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Advent is Not Tailgating

Fasting and Feasting

I did not grow up in a liturgical church and so “Church Year” is not my mother tongue. So, in my quest to try and figure out what Advent is and what it might look like in our family, this line, "Advent is not tailgating," has been very helpful to me. I am not an expert in liturgical things, but I am a believer there is beauty and wisdom in setting aside days and seasons in our walk of faith for special purposes. I’ve also been interested in thinking about fasting and feasting and how they go together.

Advent is historically a season of fasting before the feast of Christmas. It’s a mini-version of the Lent/Easter duo. The first time I heard of a friend fasting from sugar during Advent until Christmas I laughed out loud. I thought she was trying to embody The Grinch. Needless to say, I did not jump on the bandwagon.

A Season of Tailgating?

My friend Andene O’Neil once defined Advent as NOT tailgating.

Tailgating is a party before The Party. I think the idea is there is so much fun to be had, that it couldn’t possibly fit into the regular Party/Game time allotment. Or maybe it is the principle of ‘so long as you’re having fun, it’s better to have more.’ So, in Advent, you see this as a CRAZY December with parties and cookies and chocolate Advent calendars and wild busyness. Sometimes at home, we have craft projects for kids every day or Elves that give you gifts or lists of activities that all kids should experience to feel “the magic of Christmas.” I don’t think that any of those things are wrong, but I’ve been wondering the last few years if we aren’t missing something in the general idea of fasting and of going without.

I’ve been thinking about my favorite Christmas stories and I’ve noticed a “fast” in a story or a “lack of something” or a “going without to save up” always seems to make for a grander feast. In an Orange for Frankie by Patricia Polocco, Frankie can hardly stand waiting for his father to return home with a box of special Christmas oranges. And, in fact, waiting is so hard that he ends up taking his orange early. And, of course, when you read the story, you know taking the orange early is going to end badly because of the anticipated traditions involving the orange that are only a day away.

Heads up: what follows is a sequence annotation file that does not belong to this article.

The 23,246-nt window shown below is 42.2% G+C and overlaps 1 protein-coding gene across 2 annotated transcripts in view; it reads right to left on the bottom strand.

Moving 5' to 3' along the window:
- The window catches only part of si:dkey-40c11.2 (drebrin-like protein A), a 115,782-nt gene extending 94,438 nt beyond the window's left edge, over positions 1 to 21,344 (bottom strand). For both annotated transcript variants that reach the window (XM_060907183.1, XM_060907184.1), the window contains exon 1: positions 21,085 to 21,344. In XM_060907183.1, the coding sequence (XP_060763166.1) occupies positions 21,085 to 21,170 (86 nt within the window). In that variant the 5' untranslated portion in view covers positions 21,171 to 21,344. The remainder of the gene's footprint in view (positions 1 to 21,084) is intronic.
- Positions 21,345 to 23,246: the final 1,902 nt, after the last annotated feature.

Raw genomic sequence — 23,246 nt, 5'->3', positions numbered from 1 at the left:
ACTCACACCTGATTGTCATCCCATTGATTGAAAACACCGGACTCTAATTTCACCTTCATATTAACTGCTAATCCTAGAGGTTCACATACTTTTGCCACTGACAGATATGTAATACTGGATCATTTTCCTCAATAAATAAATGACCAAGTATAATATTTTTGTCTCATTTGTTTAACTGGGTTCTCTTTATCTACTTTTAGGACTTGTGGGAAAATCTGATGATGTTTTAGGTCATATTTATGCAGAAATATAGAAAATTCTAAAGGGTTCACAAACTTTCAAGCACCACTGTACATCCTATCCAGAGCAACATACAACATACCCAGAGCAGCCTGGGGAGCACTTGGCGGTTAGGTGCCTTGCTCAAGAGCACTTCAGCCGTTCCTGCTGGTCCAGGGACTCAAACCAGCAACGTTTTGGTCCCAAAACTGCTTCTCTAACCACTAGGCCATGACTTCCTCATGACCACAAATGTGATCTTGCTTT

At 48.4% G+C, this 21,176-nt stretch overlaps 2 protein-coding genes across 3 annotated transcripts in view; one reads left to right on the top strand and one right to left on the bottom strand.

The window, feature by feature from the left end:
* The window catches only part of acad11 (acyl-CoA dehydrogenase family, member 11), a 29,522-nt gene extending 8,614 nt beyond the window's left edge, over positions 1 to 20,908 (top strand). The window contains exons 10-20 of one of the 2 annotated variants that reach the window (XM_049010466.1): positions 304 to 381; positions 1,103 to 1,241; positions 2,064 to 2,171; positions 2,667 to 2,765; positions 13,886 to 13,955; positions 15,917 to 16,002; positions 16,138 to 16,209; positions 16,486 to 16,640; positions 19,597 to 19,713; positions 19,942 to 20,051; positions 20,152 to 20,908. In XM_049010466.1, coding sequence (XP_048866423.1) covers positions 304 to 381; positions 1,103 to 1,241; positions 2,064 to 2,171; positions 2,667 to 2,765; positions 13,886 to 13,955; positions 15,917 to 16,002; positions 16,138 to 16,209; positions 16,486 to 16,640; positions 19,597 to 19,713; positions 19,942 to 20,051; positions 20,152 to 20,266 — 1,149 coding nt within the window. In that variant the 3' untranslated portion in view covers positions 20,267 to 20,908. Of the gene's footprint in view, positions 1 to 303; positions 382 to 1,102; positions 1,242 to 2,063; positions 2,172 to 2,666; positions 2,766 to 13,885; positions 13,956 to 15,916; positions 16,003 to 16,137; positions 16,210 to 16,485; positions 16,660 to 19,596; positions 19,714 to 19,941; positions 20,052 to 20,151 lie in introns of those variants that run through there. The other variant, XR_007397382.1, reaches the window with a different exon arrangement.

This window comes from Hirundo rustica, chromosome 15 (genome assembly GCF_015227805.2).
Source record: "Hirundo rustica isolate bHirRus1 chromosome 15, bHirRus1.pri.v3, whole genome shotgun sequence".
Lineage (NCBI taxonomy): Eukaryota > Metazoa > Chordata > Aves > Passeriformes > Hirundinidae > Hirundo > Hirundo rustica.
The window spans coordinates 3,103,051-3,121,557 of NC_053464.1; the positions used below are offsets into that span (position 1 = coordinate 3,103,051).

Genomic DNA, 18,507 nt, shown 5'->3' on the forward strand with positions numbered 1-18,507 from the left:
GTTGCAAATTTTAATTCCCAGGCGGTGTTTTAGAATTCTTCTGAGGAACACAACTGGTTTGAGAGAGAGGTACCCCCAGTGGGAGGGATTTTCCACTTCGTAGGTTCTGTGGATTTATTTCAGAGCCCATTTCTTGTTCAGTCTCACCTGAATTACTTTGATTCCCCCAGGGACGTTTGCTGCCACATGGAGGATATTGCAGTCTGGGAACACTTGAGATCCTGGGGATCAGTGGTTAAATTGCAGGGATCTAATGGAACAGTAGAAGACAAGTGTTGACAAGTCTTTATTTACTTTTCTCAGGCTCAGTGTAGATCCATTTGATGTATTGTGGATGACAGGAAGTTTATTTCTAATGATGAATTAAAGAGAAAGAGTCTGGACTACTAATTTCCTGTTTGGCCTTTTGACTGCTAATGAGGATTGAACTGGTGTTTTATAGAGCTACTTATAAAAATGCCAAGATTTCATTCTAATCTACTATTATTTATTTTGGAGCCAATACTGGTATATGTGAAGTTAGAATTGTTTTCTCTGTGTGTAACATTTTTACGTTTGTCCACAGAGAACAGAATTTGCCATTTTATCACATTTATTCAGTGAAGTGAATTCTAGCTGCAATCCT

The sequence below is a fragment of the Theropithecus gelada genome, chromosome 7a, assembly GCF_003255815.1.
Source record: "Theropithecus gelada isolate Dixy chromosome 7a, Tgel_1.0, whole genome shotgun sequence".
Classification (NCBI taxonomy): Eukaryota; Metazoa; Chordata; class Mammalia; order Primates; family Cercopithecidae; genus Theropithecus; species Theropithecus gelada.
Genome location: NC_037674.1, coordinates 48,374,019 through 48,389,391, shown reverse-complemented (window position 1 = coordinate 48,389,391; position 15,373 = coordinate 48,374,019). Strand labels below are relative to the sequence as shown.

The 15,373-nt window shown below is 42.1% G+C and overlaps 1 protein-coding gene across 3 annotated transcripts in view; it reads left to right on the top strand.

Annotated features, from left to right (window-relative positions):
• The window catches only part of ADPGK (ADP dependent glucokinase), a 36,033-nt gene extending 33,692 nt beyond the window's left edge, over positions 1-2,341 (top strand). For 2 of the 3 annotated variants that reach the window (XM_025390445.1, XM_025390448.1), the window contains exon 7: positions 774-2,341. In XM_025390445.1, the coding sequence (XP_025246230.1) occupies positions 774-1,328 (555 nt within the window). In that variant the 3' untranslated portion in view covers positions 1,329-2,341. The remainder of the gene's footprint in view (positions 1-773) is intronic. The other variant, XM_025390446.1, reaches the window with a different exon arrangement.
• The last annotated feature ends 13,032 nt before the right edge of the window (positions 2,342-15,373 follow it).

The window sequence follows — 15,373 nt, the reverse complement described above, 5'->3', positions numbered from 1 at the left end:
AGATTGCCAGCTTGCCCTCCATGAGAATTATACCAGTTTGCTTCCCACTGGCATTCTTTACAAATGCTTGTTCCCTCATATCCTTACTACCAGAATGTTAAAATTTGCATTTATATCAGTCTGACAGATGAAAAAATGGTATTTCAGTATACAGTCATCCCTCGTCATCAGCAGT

So, what I’ve been wondering is how is excess ahead of the feast robbing us of the actual feast itself?

The gift of waiting for the Feast

My goal is to give my children, our family and even myself the gift of waiting during the season of Advent. A friend was recently telling me about a study conducted on peoples' satisfaction of a weekend. The study concluded that people who made early plans for the weekend and anticipated them actually enjoyed the weekend more than people who spontaneously had fun on the weekend. What if the real “magic of Christmas” is not in chaos and events and treats, but in quiet anticipation? What if we need time and space and silence to remember the promises fulfilled by God in Jesus and anticipate the coming of our King? What if we actually need that anticipation to really enjoy Christmas?

Every year I try a new route in navigating between my ideal and the practical pressures and commitments and fun opportunities that are ever-available in December. For the record, I have not figured it out. I will say, though, that we’ve tasted the pleasures of rest and quiet during the Advent season and it left me longing for more. It takes way more work to cultivate a sense of anticipation and quiet waiting than to tailgate. It is absolutely counter-cultural. But, I think the Feast is worth it. Because, after all, we don’t say no to the good and fun things; we just say, “Not yet, but soon!”

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